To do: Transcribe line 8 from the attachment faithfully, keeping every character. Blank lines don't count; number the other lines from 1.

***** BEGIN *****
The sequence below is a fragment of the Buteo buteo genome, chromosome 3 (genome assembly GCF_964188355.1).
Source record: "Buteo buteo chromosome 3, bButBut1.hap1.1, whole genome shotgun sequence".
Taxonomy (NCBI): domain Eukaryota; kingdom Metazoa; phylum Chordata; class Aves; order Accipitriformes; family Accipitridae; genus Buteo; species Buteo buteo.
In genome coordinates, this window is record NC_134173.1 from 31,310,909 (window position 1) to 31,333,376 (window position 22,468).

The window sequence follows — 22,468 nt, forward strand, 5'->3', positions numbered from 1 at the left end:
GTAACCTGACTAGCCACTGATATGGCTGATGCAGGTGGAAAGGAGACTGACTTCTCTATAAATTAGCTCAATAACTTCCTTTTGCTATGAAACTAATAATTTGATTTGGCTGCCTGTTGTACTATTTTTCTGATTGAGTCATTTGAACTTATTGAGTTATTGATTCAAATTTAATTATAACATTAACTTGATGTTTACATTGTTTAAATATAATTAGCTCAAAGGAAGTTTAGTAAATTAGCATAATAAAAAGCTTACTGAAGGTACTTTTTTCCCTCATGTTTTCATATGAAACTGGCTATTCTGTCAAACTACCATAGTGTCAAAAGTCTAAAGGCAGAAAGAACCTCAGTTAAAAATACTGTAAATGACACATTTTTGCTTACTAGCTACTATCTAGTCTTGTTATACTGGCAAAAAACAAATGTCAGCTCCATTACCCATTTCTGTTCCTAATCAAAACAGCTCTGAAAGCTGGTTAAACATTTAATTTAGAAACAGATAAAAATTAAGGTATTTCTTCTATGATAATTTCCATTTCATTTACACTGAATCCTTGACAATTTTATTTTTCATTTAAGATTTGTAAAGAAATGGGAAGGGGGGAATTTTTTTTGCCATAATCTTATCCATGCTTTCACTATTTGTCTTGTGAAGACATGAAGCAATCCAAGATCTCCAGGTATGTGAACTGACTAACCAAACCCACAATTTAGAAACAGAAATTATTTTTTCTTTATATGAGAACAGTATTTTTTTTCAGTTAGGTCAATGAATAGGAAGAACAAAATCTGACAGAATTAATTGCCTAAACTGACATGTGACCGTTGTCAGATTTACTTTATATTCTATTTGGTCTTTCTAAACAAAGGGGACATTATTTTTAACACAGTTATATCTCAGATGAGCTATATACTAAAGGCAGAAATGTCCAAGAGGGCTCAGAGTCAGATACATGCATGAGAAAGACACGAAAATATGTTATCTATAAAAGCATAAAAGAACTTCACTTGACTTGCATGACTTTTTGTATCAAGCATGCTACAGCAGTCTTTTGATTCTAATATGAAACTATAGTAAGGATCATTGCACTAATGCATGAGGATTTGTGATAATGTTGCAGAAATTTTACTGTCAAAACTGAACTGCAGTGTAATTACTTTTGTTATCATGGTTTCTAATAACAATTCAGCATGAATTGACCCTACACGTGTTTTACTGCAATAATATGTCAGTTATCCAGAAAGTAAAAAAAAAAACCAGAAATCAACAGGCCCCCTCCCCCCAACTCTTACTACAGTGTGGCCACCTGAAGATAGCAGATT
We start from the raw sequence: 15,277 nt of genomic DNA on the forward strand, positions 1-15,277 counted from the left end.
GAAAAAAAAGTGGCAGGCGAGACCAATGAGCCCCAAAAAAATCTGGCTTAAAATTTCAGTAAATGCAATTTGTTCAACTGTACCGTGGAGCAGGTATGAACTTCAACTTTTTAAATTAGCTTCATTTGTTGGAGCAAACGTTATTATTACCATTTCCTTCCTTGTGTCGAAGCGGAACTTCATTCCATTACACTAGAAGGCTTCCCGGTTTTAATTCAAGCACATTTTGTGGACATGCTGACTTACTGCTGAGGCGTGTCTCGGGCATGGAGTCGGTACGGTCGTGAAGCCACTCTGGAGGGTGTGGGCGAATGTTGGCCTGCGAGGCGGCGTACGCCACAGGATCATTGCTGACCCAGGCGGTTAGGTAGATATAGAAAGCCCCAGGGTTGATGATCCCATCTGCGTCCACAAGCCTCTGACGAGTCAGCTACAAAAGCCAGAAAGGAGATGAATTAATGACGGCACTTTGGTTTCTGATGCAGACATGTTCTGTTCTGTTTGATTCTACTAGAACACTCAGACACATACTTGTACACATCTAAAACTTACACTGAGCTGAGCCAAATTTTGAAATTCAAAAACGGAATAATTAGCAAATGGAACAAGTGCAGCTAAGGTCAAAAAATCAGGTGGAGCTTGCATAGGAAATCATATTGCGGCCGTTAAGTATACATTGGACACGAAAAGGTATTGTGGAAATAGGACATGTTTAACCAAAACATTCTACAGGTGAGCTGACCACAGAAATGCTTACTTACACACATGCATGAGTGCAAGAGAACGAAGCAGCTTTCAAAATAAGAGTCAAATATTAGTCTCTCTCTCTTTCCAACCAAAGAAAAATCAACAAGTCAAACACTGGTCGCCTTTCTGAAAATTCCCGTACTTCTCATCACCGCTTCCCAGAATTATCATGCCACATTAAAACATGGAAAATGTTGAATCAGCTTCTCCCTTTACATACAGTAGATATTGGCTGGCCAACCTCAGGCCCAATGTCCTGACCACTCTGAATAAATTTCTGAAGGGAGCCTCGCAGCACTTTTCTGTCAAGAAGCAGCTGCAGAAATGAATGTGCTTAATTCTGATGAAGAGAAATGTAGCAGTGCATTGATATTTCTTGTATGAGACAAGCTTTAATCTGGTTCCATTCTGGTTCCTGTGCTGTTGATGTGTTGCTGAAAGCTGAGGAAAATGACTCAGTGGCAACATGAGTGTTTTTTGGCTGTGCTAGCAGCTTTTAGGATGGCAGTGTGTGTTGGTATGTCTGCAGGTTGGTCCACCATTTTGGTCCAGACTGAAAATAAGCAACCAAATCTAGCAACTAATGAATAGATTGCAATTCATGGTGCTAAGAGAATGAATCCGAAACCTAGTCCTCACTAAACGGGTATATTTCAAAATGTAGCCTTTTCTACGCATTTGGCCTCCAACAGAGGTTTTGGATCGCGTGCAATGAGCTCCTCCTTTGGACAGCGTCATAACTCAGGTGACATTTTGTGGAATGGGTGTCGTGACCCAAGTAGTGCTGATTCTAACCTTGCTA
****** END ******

GAAAAAAAAGTGGCAGGCGAGACCAATGAGCCCCAAAAAAATCTGGCTTAAAATTTCAGTAAATGCAATTTGTTCAACTGTACCGTGGAGCAGGTATGAACTTCAACTTTTTAAATTAGCTTCATTTGTTGGAGCAAACGTTATTATTACCATTTCCTTCCTTGTGTCGAAGCGGAACTTCATTCCATTACACTAGAAGGCTTCCCGGTTTTAATTCAAGCACATTTTGTGGACATGCTGACTTACTGCTGAGGCGTGTCTCGGGCATGGAGTCGGTACGGTCGTGAAGCCACTCTGGAGGGTGTGGGCGAATGTTGGCCTGCGAGGCGGCGTACGCCACAGGATCATTGCTGACCCAGGCGGTTAGGTAGATATAGAAAGCCCCAGGGTTGATGATCCCATCTGCGTCCACAAGCCTCTGACGAGTCAGCTACAAAAGCCAGAAAGGAGATGAATTAATGACGGCACTTTGGTTTCTGATGCAGACATGTTCTGTTCTGTTTGATTCTACTAGAACACTCAGACACATACTTGTACACATCTAAAACTTACACTGAGCTGAGCCAAATTTTGAAATTCAAAAACGGAATAATTAGCAAATGGAACAAGTGCAGCTAAGGTCAAAAAATCAGGTGGAGCTTGCATAGGAAATCATATTGCGGCCGTTAAGTATACATTGGACACGAAAAGGTATTGTGGAAATAGGACATGTTTAACCAAAACATTCTACAGGTGAGCTGACCACAGAAATGCTTACTTACACACATGCATGAGTGCAAGAGAACGAAGCAGCTTTCAAAATAAGAGTCAAATATTAGTCTCTCTCTCTTTCCAACCAAAGAAAAATCAACAAGTCAAACACTGGTCGCCTTTCTGAAAATTCCCGTACTTCTCATCACCGCTTCCCAGAATTATCATGCCACATTAAAACATGGAAAATGTTGAATCAGCTTCTCCCTTTACATACAGTAGATATTGGCTGGCCAACCTCAGGCCCAATGTCCTGACCACTCTGAATAAATTTCTGAAGGGAGCCTCGCAGCACTTTTCTGTCAAGAAGCAGCTGCAGAAATGAATGTGCTTAATTCTGATGAAGAGAAATGTAGCAGTGCATTGATATTTCTTGTATGAGACAAGCTTTAATCTGGTTCCATTCTGGTTCCTGTGCTGTTGATGTGTTGCTGAAAGCTGAGGAAAATGACTCAGTGGCAACATGAGTGTTTTTTGGCTGTGCTAGCAGCTTTTAGGATGGCAGTGTGTGTTGGTATGTCTGCAGGTTGGTCCACCATTTTGGTCCAGACTGAAAATAAGCAACCAAATCTAGCAACTAATGAATAGATTGCAATTCATGGTGCTAAGAGAATGAATCCGAAACCTAGTCCTCACTAAACGGGTATATTTCAAAATGTAGCCTTTTCTACGCATTTGGCCTCCAACAGAGGTTTTGGATCGCGTGCAATGAGCTCCTCCTTTGGACAGCGTCATAACTCAGGTGACATTTTGTGGAATGGGTGTCGTGACCCAAGTAGTGCTGATTCTAACCTTGCTA